We disagree. This means of financing the paint plant, far from making Chemtex the purchaser of the plant, instead was merely a means of bringing about the sale. It is undisputed that purchasing the equity share in the project was a necessary expense for Chemtex to close the deal and obtain financing for it. It is further undisputed that Pashman was well aware of this necessity when he negotiated the deal for Chemtex. Under these circumstances, it borders on the frivolous for Pashman to claim that the costs Chemtex incurred on this sale were really the company's "capital expenses".

Indeed, under the circumstances of this transaction, the $1.9 million Chemtex spent toward purchasing its share in the paint company was itself a cost of the sale. While this is true only to the extent that the cost ($1.9 million) exceeds the value of what Chemtex received for it (the equity share in the project), Pashman does not dispute the statement of John M. Ryzewic, a Vice-President of Chemtex, in his affidavit that " [b]ecause of the Project's massive delay and cost overruns, the volatile nature of Egypt and Egypt's foreign exchange problems, Chemtex currently treats its equity participation * * * as a 100 percent selling expense." In other words, the value of Chemtex's equity share is zero.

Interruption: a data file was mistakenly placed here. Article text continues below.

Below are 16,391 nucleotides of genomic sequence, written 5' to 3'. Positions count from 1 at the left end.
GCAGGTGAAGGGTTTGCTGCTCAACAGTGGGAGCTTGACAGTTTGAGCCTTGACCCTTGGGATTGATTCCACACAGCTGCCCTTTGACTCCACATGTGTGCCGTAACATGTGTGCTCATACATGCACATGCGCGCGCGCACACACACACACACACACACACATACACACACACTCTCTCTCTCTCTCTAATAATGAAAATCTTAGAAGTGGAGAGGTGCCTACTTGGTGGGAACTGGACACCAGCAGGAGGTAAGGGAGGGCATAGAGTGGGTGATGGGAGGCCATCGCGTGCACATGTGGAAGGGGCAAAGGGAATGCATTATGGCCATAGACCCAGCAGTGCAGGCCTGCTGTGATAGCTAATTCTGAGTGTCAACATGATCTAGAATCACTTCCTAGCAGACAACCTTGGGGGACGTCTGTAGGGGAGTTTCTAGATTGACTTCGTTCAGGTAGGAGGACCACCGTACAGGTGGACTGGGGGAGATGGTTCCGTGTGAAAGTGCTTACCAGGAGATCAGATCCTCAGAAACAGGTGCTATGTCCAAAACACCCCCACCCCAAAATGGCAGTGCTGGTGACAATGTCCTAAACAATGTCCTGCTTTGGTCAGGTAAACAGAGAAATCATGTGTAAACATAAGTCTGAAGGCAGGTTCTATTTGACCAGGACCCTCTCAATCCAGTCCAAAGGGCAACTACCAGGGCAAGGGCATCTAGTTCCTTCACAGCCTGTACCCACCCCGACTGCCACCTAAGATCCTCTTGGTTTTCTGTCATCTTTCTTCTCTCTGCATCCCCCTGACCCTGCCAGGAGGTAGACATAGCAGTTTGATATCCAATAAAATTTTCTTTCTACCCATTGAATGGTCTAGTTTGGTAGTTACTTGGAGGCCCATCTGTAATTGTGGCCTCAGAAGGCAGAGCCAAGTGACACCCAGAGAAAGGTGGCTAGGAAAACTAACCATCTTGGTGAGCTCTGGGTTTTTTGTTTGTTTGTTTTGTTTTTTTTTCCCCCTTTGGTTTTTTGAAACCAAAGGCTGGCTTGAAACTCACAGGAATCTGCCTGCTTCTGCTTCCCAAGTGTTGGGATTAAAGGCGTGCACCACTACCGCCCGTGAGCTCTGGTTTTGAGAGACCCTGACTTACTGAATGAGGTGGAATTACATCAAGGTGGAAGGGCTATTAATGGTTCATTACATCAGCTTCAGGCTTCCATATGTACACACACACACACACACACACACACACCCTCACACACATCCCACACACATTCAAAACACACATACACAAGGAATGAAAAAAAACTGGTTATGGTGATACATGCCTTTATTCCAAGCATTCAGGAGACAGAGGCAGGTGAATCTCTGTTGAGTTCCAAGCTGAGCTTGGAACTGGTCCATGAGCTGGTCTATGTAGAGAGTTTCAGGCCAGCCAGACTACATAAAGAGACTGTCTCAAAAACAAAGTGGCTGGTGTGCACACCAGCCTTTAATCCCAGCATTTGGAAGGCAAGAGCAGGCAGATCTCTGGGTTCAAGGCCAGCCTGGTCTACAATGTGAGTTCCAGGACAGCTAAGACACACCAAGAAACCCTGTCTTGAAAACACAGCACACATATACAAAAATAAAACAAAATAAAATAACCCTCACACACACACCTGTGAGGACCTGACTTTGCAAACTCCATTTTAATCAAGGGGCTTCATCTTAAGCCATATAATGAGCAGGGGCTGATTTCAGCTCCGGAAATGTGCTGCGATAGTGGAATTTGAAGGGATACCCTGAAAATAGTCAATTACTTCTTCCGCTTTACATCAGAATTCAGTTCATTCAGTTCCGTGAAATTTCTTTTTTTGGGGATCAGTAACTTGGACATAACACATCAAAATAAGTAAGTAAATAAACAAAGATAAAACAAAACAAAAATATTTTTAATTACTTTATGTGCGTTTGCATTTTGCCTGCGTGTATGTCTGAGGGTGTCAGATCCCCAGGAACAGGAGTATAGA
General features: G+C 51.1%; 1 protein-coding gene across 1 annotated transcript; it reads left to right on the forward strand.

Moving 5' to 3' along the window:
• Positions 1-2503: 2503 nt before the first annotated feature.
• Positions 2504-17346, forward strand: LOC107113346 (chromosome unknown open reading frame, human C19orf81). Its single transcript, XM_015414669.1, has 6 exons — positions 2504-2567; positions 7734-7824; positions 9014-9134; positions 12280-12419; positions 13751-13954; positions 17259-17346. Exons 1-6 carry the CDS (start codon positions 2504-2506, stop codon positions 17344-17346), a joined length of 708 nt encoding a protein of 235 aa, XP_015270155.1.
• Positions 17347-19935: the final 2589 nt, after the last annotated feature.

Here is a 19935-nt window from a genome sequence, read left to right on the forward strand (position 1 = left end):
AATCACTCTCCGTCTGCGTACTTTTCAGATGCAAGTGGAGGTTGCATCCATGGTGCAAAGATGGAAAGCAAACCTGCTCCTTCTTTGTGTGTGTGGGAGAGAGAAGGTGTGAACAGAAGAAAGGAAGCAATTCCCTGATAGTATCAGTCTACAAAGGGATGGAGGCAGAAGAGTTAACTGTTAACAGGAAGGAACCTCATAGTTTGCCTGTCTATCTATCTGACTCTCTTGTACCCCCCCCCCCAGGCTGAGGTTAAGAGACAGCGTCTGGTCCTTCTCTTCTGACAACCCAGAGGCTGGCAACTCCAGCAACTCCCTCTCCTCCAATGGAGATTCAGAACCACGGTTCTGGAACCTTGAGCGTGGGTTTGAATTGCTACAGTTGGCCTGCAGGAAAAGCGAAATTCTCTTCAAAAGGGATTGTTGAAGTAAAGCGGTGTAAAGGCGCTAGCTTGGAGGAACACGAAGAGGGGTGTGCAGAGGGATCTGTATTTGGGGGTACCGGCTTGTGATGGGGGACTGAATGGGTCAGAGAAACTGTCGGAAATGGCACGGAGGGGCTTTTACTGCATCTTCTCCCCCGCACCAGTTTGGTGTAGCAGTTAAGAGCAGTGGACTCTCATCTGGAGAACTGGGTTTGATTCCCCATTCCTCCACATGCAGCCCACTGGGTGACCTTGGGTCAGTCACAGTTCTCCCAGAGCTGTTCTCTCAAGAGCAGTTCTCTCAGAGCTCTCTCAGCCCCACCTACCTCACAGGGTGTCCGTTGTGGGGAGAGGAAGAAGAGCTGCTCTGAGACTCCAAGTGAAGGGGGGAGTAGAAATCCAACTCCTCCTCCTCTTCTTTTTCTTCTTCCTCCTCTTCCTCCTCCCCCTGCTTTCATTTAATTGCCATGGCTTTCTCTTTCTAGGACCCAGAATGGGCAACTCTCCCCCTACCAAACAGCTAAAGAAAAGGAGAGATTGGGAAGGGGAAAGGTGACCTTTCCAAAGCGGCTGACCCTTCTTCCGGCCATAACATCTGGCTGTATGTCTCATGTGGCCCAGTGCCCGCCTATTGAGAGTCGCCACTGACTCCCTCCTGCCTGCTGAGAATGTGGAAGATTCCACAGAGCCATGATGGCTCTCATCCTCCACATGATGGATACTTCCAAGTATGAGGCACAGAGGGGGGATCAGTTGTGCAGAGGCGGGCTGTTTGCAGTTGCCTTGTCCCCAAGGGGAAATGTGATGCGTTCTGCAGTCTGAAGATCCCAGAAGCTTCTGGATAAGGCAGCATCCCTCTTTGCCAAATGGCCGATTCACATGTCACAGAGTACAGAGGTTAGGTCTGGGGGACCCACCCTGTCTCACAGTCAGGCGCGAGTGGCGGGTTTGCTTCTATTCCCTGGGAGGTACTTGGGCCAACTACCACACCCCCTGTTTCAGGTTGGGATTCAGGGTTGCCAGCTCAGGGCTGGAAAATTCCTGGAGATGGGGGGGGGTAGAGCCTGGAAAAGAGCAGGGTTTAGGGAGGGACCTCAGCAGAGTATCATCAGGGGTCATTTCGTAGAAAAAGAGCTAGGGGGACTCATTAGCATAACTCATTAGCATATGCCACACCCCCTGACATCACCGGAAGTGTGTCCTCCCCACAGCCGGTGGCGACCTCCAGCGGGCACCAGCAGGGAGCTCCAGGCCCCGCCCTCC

In relying solely on the form of and label attached to the transaction, Pashman fails to raise any issue of fact. The mere fact of a purchase of equity will not blind us to the true nature of the underlying transaction; Chemtex sold a paint plant to Khalil, and incurred certain expenses in doing so--including having to purchase equity in the paint company. Pashman has not produced any evidence that the equity expenditure's usefulness extended beyond facilitating the Egyptian plant sale. Moreover, Pashman has not intelligibly argued that the purchase of equity in this case altered the character of other project expenses to make them "capital expenditures".